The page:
AY Faudzi, NM Amal, AO Zainal, I Lailanor, H Sirajuddin and MA Taha (2011). Improvement in medically certified death: results from a pilot study in the State of Malacca, Malaysia. Medical Journal of Malaysia 66(1): 26-29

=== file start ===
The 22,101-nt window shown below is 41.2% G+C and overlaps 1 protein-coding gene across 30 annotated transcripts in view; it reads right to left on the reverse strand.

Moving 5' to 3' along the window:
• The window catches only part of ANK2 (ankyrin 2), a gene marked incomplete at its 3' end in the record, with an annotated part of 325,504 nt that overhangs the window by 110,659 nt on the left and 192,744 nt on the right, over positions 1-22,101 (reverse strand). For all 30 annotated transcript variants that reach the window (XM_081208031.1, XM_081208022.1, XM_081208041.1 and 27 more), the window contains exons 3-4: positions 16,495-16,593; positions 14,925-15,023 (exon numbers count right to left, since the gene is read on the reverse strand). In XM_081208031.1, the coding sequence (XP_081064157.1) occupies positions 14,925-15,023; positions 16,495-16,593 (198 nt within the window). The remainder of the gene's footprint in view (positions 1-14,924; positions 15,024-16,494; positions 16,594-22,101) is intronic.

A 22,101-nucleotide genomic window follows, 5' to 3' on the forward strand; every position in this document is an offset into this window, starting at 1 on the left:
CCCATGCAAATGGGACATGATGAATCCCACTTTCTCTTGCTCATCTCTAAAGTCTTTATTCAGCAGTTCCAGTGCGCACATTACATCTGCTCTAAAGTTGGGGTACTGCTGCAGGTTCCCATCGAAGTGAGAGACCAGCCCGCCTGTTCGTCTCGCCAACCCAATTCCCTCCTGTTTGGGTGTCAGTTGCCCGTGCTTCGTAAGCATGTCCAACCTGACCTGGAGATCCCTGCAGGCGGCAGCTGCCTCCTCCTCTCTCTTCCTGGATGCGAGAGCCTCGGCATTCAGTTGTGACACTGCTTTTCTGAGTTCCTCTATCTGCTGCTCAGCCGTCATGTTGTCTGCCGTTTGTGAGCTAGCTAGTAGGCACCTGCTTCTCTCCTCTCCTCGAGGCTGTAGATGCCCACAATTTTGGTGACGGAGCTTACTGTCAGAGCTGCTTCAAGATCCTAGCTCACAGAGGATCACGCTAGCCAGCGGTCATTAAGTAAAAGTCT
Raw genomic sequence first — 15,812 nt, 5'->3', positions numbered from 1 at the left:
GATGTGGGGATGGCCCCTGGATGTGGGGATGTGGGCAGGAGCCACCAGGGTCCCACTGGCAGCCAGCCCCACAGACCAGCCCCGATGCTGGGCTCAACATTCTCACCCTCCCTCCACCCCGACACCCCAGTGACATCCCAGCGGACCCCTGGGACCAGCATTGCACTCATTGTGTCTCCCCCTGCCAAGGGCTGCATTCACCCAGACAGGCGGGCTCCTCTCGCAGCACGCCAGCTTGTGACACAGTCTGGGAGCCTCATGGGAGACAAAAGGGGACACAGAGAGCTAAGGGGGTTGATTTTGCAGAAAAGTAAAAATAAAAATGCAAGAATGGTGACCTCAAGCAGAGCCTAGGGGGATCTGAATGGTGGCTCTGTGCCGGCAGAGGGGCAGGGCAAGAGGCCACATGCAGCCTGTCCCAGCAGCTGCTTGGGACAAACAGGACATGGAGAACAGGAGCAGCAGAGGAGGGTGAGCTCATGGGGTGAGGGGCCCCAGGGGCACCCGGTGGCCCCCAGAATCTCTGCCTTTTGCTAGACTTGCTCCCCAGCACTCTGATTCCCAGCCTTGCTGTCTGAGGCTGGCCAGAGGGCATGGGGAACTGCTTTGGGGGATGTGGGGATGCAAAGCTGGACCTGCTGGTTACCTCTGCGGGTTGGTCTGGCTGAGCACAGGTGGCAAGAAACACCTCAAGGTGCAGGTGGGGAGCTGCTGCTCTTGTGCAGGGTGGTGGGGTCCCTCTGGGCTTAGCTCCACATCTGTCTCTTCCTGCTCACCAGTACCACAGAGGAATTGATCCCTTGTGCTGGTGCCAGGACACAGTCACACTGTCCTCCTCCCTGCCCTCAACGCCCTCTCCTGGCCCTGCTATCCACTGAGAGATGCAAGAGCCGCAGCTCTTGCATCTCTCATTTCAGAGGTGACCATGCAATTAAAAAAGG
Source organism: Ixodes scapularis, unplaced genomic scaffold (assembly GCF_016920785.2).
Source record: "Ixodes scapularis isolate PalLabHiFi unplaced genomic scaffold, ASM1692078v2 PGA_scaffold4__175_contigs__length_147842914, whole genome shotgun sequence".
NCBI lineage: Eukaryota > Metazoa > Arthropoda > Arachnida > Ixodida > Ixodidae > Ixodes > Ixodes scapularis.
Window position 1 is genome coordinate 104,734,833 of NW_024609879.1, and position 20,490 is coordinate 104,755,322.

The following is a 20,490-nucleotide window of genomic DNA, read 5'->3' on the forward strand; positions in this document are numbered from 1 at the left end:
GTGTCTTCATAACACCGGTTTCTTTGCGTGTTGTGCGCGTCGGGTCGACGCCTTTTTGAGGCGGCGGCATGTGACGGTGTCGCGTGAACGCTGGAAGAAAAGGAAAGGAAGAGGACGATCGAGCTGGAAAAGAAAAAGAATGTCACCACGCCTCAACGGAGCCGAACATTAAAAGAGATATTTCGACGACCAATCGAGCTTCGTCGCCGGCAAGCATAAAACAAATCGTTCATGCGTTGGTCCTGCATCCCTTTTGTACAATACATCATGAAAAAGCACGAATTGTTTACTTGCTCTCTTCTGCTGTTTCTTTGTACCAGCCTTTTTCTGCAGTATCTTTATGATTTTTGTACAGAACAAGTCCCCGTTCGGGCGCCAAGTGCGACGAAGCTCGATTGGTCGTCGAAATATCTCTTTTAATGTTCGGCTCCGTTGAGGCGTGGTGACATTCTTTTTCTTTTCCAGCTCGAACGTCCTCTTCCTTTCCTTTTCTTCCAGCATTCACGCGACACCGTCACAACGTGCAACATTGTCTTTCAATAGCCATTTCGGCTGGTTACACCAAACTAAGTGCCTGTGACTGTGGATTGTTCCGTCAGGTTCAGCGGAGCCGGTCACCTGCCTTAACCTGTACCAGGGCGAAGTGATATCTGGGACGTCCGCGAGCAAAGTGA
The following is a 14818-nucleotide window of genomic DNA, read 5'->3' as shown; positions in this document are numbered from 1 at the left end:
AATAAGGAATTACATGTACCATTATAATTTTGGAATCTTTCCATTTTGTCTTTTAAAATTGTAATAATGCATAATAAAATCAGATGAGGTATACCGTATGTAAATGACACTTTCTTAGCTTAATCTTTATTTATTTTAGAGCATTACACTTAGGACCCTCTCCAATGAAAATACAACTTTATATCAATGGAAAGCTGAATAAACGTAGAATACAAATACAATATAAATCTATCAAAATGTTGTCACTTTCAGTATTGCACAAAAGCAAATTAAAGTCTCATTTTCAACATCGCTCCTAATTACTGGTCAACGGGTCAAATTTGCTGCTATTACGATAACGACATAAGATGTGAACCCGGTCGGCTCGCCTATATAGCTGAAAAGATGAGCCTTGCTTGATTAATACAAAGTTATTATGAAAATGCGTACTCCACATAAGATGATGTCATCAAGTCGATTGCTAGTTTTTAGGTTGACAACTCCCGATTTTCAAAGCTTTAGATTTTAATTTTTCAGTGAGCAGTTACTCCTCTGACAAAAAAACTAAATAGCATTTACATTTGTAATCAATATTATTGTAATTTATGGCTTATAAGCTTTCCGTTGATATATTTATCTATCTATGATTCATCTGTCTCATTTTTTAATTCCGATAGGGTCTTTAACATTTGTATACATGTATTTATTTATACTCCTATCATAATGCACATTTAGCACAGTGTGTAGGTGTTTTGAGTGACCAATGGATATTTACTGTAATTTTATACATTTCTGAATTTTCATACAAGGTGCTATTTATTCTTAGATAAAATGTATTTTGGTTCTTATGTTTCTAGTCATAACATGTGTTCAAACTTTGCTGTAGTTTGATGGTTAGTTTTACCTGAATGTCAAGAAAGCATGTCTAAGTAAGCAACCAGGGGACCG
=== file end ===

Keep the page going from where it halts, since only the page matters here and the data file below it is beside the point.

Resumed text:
A systematic approach to death registration and reporting is essential for studies and comparison within or between countries. One of the accepted methods in the system is to have medically certified death. The objective of this study was to improve the proportion of medically certified death (MCD) in the state of Malacca. Structured questionnaires were used by Medical Assistants (MAs) in the investigation of the cause of death for non-medically certified deaths. Data on certification of death by MAs in Malacca was analysed and compared with the total deaths obtained from the Department of Statistics. Possible determinants of deaths were investigated. Total deaths in the state of Malacca during the study period from 2000 – 2001 were 5941. About 35% (883/2493) of the total deaths in year 2000 and 45% (1550/3448) in 2001 certified by MAs were examined. By districts, 50.6% were certified in the district of Malacca Tengah, 13.4% Jasin and 36.0% Alor Gajah in 2000; 65.9% occurred in Malacca Tengah, 11.0% Jasin and 23.2% Alor Gajah in 2001. This project helped to increase the percentage of the medically certified deaths in Malacca from 49.8% in year 1998, 49% in 1999 to 73% in 2000 and 85% in 2001. The proportion of MCD in Malacca in 2000 (73%) may be increased to 93% if all MCDs done by MAs were accepted by the Department of Statistics. There is still a high proportion (23.6%) of ill-defined conditions such as old age and sudden death being diagnosed by MAs. The study shows that the quality of mortality data particularly in the percentage of medically certified deaths can be improved.